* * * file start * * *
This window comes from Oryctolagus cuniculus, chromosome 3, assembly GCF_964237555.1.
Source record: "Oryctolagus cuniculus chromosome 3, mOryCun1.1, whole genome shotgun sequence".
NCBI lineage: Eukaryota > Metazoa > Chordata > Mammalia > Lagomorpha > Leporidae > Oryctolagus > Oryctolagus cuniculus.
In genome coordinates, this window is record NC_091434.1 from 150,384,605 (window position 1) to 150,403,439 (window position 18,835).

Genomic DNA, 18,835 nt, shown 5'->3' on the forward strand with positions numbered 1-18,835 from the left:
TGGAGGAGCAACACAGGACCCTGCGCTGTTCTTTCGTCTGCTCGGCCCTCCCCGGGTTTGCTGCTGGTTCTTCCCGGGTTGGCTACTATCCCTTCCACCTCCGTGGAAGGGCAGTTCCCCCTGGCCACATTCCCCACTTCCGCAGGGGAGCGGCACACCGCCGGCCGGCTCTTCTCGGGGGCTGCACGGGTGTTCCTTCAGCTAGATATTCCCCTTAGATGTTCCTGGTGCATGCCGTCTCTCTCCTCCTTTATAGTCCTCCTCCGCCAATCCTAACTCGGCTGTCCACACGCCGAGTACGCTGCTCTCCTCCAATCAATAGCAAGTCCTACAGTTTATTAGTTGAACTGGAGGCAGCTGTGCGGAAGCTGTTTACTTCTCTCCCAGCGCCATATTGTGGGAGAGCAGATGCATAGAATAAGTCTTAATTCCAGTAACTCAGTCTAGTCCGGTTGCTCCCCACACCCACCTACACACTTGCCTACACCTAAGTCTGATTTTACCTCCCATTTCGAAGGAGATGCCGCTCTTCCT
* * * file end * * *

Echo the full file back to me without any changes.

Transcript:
This window comes from Oryctolagus cuniculus, chromosome 3, assembly GCF_964237555.1.
Source record: "Oryctolagus cuniculus chromosome 3, mOryCun1.1, whole genome shotgun sequence".
NCBI lineage: Eukaryota > Metazoa > Chordata > Mammalia > Lagomorpha > Leporidae > Oryctolagus > Oryctolagus cuniculus.
In genome coordinates, this window is record NC_091434.1 from 150,384,605 (window position 1) to 150,403,439 (window position 18,835).

Genomic DNA, 18,835 nt, shown 5'->3' on the forward strand with positions numbered 1-18,835 from the left:
TGGAGGAGCAACACAGGACCCTGCGCTGTTCTTTCGTCTGCTCGGCCCTCCCCGGGTTTGCTGCTGGTTCTTCCCGGGTTGGCTACTATCCCTTCCACCTCCGTGGAAGGGCAGTTCCCCCTGGCCACATTCCCCACTTCCGCAGGGGAGCGGCACACCGCCGGCCGGCTCTTCTCGGGGGCTGCACGGGTGTTCCTTCAGCTAGATATTCCCCTTAGATGTTCCTGGTGCATGCCGTCTCTCTCCTCCTTTATAGTCCTCCTCCGCCAATCCTAACTCGGCTGTCCACACGCCGAGTACGCTGCTCTCCTCCAATCAATAGCAAGTCCTACAGTTTATTAGTTGAACTGGAGGCAGCTGTGCGGAAGCTGTTTACTTCTCTCCCAGCGCCATATTGTGGGAGAGCAGATGCATAGAATAAGTCTTAATTCCAGTAACTCAGTCTAGTCCGGTTGCTCCCCACACCCACCTACACACTTGCCTACACCTAAGTCTGATTTTACCTCCCATTTCGAAGGAGATGCCGCTCTTCCT